A story in Saturday's business section reported incorrectly that the comptroller of the currency has suspended consideration of applications for nonbank banks. The comptroller's office will continue to consider applications but may not grant final approval because of a federal court order barring such action.

The "nonbank bank" became a non-issue yesterday as the Federal Reserve suspended all pending applications for the limited-service institutions, created for the purpose of evading prohibitions against interstate banking.

At the same time, the Comptroller of the Currency also announced a halt to consideration of nonbank bank charters, after having approved more than 200 in the past year. Because approval is required from both regulators, the applications that had received preliminary approval by the comptroller will be left hanging. Fewer than two dozen non-bank banks are now in operation.

The Fed acted following a mid-February decision by a Jacksonville, Fla., judge that temporarily barred the comptroller from granting charters to limited service banks.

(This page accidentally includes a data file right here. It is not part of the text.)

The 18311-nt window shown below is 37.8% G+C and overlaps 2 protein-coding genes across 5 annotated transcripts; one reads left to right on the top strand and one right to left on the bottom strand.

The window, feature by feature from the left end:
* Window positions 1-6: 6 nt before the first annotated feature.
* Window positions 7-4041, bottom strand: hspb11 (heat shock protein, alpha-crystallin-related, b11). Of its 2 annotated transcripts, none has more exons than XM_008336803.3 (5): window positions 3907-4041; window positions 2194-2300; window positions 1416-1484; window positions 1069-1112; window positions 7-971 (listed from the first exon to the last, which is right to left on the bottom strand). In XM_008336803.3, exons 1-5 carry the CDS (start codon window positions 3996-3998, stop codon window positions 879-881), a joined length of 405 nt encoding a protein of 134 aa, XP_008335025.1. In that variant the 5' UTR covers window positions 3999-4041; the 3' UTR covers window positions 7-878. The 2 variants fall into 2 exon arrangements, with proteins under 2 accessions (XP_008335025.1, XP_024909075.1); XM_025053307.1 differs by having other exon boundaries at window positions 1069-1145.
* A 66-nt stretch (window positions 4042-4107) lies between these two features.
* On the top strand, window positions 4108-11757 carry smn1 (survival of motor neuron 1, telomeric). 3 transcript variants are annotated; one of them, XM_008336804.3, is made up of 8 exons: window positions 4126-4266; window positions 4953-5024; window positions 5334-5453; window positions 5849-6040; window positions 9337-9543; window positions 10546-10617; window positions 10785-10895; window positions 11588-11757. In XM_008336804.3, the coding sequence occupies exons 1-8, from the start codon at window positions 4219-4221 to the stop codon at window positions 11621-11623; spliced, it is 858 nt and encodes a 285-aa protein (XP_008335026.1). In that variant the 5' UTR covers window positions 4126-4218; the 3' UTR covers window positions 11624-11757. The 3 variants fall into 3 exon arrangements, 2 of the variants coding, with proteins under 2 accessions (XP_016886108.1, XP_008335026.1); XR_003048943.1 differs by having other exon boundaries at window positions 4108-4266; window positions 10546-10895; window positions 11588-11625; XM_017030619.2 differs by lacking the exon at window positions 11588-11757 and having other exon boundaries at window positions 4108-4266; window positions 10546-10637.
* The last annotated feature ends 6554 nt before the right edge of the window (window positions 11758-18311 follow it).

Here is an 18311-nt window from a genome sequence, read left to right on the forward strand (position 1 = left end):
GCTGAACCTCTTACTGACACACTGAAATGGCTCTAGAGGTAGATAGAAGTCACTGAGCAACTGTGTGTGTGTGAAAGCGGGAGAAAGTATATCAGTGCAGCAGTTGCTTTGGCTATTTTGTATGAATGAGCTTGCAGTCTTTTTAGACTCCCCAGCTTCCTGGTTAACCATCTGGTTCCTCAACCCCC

A final verdict awaits the outcome of a suit brought by the Independent Bankers Association of America. As a representative of small banks, the trade organization vigorously opposes giving large banks and other financial organizations more power.

A non-bank bank is one that does not meet the definition in the Bank Holding Company Act of a bank; that is, an institution that both offers checking accounts and makes commercial loans. If it gives up one or the other power, it is not subject to provisions of the act that limit geographic expansion across state lines.

The nonbank bank ploy has been used by money center banks as well as major retailers in an effort to establish nationwide banking systems.

The comptroller enthusiastically approved applications, but the Fed did so most grudgingly.

Both regulatory agencies insisted they were waiting for Congress to decide whether or not limited-service banks should be permitted.

Congress failed to pass legislation last year. But the chairmen of both the Senate and House banking committees have vowed to close the nonbank-bank loophole in this session and require the divestiture of any such institutions established after July 1983.

The Fed also announced yesterday that it is returning an application from Citicorp to acquire a North Carolina industrial bank pending an appeal of a decision from the state banking regulator.